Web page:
Consigny (one year later)

Consigny seeks to bridge the theoretical differences between Bitzer and Vatz, arguing that Bitzer’s rhetorical situation is determinate, assuming objective aspects like exigence, while Vatz’s is non-determinate, granting too much subjective agency to the rhetoric and ignoring the power of the situation to control the rhetor. Consigny’s solution is to reëstablish rhetoric as an art reliant on topics and commonplaces that allow the rhetor to make use of integrity and receptivity in being rhetorical.

The work of the rhetor is to assess the complex circumstances of a situation and “discover what position to adopt by making sense of the situational incoherencies” (177). “The rhetor’s task,” he goes on, “is not to answer questions and solve well-formulated problems, but rather to be able to ask good questions and to formulate or discover relevant problems in an indeterminate situation.” The rhetorical situation “involves particularities of persons, actions, and agencies in a certain place and time; and the rhetor cannot ignore these constraints if he is to function effectively” (178). [Rice, Cooper: ecologies] [Does Bitzer too much or inconsistently minimize the atechnoi pisteis?”] The rhetor does this by working through the “pragmata of the situation.”

If the rhetor is to function effectively in novel rhetorical situations, disclosing relevant issues in each, he requires a capacity which allows him to be receptive and responsible to the particularities of novel contexts.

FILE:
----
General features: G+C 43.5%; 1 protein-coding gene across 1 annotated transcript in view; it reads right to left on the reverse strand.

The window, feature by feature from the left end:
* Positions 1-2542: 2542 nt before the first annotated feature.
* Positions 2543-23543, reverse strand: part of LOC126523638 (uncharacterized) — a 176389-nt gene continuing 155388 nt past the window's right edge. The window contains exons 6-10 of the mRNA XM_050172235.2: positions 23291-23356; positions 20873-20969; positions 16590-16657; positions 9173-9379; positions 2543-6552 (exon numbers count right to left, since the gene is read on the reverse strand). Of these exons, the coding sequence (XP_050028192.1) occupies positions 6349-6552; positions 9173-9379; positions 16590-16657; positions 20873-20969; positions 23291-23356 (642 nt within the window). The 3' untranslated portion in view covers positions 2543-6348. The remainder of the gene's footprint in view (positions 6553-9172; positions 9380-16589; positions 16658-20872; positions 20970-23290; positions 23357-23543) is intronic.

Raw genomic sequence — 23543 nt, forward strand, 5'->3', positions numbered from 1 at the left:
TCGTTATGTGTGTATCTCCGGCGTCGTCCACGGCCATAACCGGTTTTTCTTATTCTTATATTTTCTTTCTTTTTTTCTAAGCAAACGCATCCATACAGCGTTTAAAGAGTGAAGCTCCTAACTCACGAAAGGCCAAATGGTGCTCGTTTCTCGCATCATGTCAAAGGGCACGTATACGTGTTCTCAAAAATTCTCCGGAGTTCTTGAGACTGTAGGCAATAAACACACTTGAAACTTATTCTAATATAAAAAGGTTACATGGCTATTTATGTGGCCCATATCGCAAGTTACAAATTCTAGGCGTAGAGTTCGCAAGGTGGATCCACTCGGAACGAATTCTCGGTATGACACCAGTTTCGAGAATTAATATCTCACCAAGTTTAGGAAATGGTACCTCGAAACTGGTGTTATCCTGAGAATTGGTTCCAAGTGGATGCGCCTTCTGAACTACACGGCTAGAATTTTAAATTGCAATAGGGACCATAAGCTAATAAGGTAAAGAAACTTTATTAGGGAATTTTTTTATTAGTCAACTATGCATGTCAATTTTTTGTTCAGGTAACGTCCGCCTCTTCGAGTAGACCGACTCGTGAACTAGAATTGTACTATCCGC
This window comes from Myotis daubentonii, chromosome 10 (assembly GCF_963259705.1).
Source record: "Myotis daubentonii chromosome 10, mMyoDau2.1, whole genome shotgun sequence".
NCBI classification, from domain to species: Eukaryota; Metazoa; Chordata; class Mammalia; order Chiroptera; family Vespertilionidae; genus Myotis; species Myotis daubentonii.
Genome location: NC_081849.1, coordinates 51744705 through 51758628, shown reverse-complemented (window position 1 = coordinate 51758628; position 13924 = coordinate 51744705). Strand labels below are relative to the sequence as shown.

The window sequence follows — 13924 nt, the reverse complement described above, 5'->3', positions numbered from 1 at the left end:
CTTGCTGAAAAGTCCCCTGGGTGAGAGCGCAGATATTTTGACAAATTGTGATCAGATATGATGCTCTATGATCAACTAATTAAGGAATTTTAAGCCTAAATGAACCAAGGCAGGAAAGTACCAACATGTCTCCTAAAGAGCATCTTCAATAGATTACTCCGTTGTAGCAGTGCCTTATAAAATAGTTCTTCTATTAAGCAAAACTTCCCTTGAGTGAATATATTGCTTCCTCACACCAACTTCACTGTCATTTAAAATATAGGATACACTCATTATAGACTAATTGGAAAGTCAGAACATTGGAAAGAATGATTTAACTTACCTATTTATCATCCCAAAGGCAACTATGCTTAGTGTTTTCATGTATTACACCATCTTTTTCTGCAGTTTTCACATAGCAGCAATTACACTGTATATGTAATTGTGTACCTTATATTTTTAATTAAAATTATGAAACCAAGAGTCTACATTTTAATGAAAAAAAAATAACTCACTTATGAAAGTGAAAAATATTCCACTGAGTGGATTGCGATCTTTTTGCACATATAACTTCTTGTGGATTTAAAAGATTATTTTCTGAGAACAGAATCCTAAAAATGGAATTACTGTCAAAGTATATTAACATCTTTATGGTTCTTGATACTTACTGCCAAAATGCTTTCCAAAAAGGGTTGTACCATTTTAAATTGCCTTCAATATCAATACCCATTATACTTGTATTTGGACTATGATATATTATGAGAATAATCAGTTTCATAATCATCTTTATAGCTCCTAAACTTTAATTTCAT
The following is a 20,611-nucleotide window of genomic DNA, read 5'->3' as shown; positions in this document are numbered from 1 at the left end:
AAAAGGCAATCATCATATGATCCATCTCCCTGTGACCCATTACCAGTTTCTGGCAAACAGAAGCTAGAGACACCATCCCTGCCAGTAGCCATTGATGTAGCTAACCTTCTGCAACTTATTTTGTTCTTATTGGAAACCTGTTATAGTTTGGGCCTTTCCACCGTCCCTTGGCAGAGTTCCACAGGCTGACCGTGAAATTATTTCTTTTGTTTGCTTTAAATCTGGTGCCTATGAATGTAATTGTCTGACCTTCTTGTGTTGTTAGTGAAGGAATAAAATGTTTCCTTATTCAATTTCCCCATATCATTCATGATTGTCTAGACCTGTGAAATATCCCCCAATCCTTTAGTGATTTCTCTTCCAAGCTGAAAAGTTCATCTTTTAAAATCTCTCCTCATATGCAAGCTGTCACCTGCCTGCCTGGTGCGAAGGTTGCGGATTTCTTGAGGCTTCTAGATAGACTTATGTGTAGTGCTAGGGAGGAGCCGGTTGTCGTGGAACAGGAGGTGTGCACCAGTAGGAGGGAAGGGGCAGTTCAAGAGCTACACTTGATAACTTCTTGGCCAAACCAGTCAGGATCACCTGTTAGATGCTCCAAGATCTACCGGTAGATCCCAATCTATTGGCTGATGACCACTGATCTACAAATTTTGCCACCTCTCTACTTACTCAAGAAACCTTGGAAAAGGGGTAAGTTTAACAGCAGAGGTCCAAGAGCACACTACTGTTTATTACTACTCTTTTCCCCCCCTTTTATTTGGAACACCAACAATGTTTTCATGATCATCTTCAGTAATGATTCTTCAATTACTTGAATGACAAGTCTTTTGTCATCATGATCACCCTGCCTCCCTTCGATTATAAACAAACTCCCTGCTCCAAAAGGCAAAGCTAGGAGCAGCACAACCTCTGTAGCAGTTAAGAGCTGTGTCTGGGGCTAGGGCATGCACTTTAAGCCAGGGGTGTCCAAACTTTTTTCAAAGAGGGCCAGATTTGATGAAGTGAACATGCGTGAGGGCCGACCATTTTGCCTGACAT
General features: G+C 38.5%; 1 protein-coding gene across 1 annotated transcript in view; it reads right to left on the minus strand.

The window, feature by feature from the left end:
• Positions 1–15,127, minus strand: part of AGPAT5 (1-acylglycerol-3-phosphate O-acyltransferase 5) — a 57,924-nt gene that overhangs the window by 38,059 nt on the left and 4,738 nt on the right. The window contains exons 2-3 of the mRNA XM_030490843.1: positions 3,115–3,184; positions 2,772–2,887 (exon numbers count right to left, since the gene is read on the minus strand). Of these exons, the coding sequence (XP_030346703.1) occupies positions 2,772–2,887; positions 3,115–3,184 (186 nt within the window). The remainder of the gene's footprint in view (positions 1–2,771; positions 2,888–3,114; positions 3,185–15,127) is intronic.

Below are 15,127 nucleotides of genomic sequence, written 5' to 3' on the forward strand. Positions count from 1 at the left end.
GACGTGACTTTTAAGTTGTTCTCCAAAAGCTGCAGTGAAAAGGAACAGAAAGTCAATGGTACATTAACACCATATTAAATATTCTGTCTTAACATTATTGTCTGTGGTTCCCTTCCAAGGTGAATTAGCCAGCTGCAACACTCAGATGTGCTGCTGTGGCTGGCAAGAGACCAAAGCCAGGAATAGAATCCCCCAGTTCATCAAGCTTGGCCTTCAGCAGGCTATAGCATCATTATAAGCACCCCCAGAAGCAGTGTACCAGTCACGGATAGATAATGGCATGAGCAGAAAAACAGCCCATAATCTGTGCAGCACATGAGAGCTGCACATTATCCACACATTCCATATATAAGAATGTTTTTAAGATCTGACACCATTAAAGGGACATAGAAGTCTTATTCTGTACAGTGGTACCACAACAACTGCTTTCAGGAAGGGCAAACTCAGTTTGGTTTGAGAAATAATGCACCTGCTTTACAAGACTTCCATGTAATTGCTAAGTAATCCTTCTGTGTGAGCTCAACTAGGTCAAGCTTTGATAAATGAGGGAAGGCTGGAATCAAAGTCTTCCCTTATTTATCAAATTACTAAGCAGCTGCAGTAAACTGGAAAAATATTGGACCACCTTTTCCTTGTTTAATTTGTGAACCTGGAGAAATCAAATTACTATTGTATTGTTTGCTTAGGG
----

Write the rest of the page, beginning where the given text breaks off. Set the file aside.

Integrity: The rhetor needs a set of tools, so to speak (“a ‘universal’ capacity”; “a repertoire of options” [180]), from which to draw to be able to respond to the demands and constraints of a situation.

Receptivity: The rhetor needs to become “engaged” in a situation so that they respond appropriately to the problem at hand–rather than “creat[ing] problems” or “disregarding the situational parameters” that warrant attention.

To enable the conditions of integrity and receptivity to exist and be met, rhetoric must be conceived of as an art of topics (or commonplaces), the topic being “a device which allows the rhetor to discover, through selection and arrangement, that which is relevant and persuasive in particular situations” (181).

The topic is thus construed as an essential instrument for discovery or invention. But they topic has a second important role in the theory of rhetoric: that is the function of topic as a realm in which the rhetoric thinks and acts. … The topic functions both as instrument and situation; the instrument with which the rhetor thinks and the realm in and about which he thinks. (182)

Consigny relies on the Aristotelian formulation of topics as terms set in opposition to one another so that invention takes place in the interstices between the terms: “The…terms of the topic, when applied to the indeterminate matter of a context, structure that context so as to open up and delimit a logical place in which the rhetor can discover and manage new meanings and relationships” (183). [Parataxis?] The rhetor has the agency to treat the terms as opposites or as “correlatives,” and how they perceive the relationship frames or shapes the issue at hand.

The topic, as formal opposition of terms, opens up a logical place for investigation; but as formal, the topic requires an engagement in the particular “matter” of the situation.  The art of topics is not a totally free-floating art of creativity, in which a rhetor creates problems “arbitrarily.” Rather the interplay or “rhetorical circle” between devices and situation requires both a formal and material constraint for effective discovery and management. (184)